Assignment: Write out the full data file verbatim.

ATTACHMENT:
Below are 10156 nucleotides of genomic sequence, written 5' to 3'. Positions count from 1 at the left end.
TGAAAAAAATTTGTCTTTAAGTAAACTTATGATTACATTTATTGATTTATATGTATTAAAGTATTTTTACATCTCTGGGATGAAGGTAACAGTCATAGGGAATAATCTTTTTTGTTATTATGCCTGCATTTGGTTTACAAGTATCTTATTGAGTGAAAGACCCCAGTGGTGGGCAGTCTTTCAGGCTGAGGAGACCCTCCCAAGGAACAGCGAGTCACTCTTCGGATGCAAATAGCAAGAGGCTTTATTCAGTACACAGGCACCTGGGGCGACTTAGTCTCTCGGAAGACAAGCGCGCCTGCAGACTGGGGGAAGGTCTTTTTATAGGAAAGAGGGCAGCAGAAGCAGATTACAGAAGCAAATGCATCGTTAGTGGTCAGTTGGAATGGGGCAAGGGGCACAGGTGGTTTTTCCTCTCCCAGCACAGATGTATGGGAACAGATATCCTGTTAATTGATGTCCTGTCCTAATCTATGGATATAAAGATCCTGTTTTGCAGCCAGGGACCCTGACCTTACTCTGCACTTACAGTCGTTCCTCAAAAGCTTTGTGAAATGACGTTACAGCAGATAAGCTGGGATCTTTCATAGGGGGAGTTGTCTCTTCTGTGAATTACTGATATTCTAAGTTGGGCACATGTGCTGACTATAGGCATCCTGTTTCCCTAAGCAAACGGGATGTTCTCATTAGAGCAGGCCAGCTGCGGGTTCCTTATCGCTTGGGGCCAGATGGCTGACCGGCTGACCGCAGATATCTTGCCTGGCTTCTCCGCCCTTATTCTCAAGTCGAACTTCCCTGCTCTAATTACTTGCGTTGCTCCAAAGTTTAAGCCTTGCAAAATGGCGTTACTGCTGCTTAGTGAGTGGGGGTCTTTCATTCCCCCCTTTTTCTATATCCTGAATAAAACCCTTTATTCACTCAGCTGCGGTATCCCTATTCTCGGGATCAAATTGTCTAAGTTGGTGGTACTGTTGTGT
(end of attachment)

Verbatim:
Below are 10156 nucleotides of genomic sequence, written 5' to 3'. Positions count from 1 at the left end.
TGAAAAAAATTTGTCTTTAAGTAAACTTATGATTACATTTATTGATTTATATGTATTAAAGTATTTTTACATCTCTGGGATGAAGGTAACAGTCATAGGGAATAATCTTTTTTGTTATTATGCCTGCATTTGGTTTACAAGTATCTTATTGAGTGAAAGACCCCAGTGGTGGGCAGTCTTTCAGGCTGAGGAGACCCTCCCAAGGAACAGCGAGTCACTCTTCGGATGCAAATAGCAAGAGGCTTTATTCAGTACACAGGCACCTGGGGCGACTTAGTCTCTCGGAAGACAAGCGCGCCTGCAGACTGGGGGAAGGTCTTTTTATAGGAAAGAGGGCAGCAGAAGCAGATTACAGAAGCAAATGCATCGTTAGTGGTCAGTTGGAATGGGGCAAGGGGCACAGGTGGTTTTTCCTCTCCCAGCACAGATGTATGGGAACAGATATCCTGTTAATTGATGTCCTGTCCTAATCTATGGATATAAAGATCCTGTTTTGCAGCCAGGGACCCTGACCTTACTCTGCACTTACAGTCGTTCCTCAAAAGCTTTGTGAAATGACGTTACAGCAGATAAGCTGGGATCTTTCATAGGGGGAGTTGTCTCTTCTGTGAATTACTGATATTCTAAGTTGGGCACATGTGCTGACTATAGGCATCCTGTTTCCCTAAGCAAACGGGATGTTCTCATTAGAGCAGGCCAGCTGCGGGTTCCTTATCGCTTGGGGCCAGATGGCTGACCGGCTGACCGCAGATATCTTGCCTGGCTTCTCCGCCCTTATTCTCAAGTCGAACTTCCCTGCTCTAATTACTTGCGTTGCTCCAAAGTTTAAGCCTTGCAAAATGGCGTTACTGCTGCTTAGTGAGTGGGGGTCTTTCATTCCCCCCTTTTTCTATATCCTGAATAAAACCCTTTATTCACTCAGCTGCGGTATCCCTATTCTCGGGATCAAATTGTCTAAGTTGGTGGTACTGTTGTGT